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  • Contributors

Corrine C. Bertram, PhD, is an assistant professor of psychology at Shippensburg University. Her research focuses on how women and girls understand self-defense and rape avoidance behaviors and how institutions such as schools enable and restrict girls of color and poor and working-class girls' self-protective behaviors. She is coeditor (with M. Sue Crowley and Sean G. Massey) of Between Progress and Marginalization: LGBTQ Youth in and out of Schools (2010).

Eileen Boris is the Hull Professor and chair of the Department of Feminist Studies and professor of history and black studies at the University of California, Santa Barbara, where she directs the Center for Research on Women and Social Justice. Her most recent books are Intimate Labors: Cultures, Technologies, and the Politics of Care, coedited with Rhacel Parreñas (2010), and, with Jennifer Klein, Caring for America: Home Health Workers in the Shadow of the Welfare State (2012).

M. Sue Crowley is an associate professor in the School of Education at Binghamton University. Her research interests are focused on adolescent identity formation, impacts of child sexual abuse, and critical pedagogy. Her publications include a book, The Search for Autonomous Intimacy: Sexual Abuse and Young Women's Identity Development (2000), and articles in the Journal of Interpersonal Violence, the Journal of Child Sexual Abuse, the Journal of Family Issues, Women's Studies Quarterly, and Women and Therapy, among others.

Kristie Dotson is an assistant professor of philosophy at Michigan State University. Her research interests are primarily in Africana philosophy (especially black feminism), race, and epistemology. She edited with Robert Bernasconi a series of books entitled Race, Hybridity, and Miscegenation. Recent essays include "Tracking Epistemic Violence, Tracking Practices of Silencing" and "Concrete Flowers: [End Page 106] Contemplating the Profession of Philosophy," in Hypatia, and "Black Feminist Me," forthcoming in Diogenes.

Angela Ellsworth is a multidisciplinary artist and associate professor in the School of Art at Arizona State University in the Herberger Institute for Design and the Arts. Her drawings, installations, and performances explore the female body. Aiming to connect the body with art, and public with private experience, her solo and collaborative artworks and performances have examined wide-ranging subjects, such as physical fi tness and religious tradition. She has presented work nationally and internationally at numerous places, including the Getty Center and the Museum of Contemporary Art Sydney. The many reviews include Art News and Art in America. She is represented by Lisa Sette Gallery in Scottsdale and Fehily Contemporary in Melbourne. For more information please visit www.aellsworth.com.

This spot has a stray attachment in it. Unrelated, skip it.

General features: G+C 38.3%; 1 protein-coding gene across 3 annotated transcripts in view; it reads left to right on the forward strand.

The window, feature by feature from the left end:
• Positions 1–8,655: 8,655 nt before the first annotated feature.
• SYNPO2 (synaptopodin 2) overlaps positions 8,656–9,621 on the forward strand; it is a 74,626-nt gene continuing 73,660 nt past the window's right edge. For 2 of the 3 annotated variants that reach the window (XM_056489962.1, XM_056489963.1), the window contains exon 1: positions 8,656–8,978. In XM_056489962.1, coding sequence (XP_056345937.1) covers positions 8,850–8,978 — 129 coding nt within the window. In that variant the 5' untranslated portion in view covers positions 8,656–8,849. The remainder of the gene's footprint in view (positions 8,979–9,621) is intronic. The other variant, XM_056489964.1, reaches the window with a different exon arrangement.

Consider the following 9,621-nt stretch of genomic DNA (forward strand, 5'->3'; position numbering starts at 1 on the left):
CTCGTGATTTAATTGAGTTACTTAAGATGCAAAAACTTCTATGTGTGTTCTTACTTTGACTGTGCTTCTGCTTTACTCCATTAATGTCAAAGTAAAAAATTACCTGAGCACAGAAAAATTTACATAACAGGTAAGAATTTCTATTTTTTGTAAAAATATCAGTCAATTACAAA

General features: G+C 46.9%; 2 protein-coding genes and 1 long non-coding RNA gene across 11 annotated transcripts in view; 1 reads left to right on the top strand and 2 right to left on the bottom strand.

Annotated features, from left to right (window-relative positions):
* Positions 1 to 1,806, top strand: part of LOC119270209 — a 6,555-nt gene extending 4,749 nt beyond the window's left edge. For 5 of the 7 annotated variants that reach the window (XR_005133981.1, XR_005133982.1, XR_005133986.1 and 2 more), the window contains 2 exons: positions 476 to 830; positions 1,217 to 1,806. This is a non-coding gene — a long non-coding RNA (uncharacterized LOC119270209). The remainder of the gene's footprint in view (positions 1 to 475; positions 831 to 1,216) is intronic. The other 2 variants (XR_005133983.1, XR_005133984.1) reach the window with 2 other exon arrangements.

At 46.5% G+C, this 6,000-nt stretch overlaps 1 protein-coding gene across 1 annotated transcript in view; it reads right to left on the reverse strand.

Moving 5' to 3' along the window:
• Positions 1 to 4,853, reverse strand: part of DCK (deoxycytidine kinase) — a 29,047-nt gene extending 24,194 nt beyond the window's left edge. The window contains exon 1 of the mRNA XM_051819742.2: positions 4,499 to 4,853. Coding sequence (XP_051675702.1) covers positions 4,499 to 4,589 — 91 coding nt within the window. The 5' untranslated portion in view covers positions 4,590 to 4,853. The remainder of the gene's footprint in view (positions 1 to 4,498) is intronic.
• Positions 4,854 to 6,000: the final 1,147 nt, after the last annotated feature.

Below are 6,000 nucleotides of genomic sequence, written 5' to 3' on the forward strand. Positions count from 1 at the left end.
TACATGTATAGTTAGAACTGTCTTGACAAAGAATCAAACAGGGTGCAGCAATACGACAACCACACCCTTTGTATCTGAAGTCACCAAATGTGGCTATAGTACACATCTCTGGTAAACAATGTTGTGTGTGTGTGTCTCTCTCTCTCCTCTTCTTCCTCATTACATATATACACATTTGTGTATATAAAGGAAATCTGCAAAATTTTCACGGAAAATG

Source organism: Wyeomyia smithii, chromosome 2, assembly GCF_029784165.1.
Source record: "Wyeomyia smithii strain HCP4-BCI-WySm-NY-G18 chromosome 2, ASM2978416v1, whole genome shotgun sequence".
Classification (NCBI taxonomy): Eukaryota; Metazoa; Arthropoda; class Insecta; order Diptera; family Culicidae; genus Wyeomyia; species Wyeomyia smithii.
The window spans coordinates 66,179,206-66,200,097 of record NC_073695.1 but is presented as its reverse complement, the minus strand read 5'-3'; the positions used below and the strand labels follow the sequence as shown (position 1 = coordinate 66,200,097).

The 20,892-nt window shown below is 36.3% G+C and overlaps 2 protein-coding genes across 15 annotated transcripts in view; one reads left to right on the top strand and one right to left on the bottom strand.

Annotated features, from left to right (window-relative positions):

Marie Lathers is professor of French at Case Western Reserve University. She spent 2008-9 on a Fulbright to Cameroon. She has authored books and articles on nineteenth-century French art and literature, including Bodies of Art: French Literary Realism and the Artist's Model (2001). She also writes in the area of popular culture and women's studies and has just published Space Oddities: Women and Outer Space in Popular Film and Culture, 1960-2000 (2010). She is pursuing an MA in English literature at Case Western and is writing a memoir of her year in Africa.

Victoria Piehowski works in Chicago as a legal advocate for survivors of domestic violence. Her undergraduate work in English and Hispanic studies at the College of St. Benedict in Minnesota cultivated her research interests in race, gender, and fi lm criticism.

Cheryl A. Wilson is assistant professor of English at the University of Baltimore, and she has also taught literature and women's studies at Indiana University of Pennsylvania and the University of Delaware. She is the author of Literature and Dance in Nineteenth-Century Britain: Jane Austen to the New Woman (2009), and her articles on gender studies and nineteenth- and twentieth-century literature have appeared in Women's Studies, Women's Writing, and Tulsa Studies in Women's Literature. She is currently completing a book manuscript on silver fork novels. [End Page 107]

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Additional Information

ISSN
1536-0334
Print ISSN
0160-9009
Pages
pp. 106-107
Launched on MUSE
2012-04-20
Open Access
No
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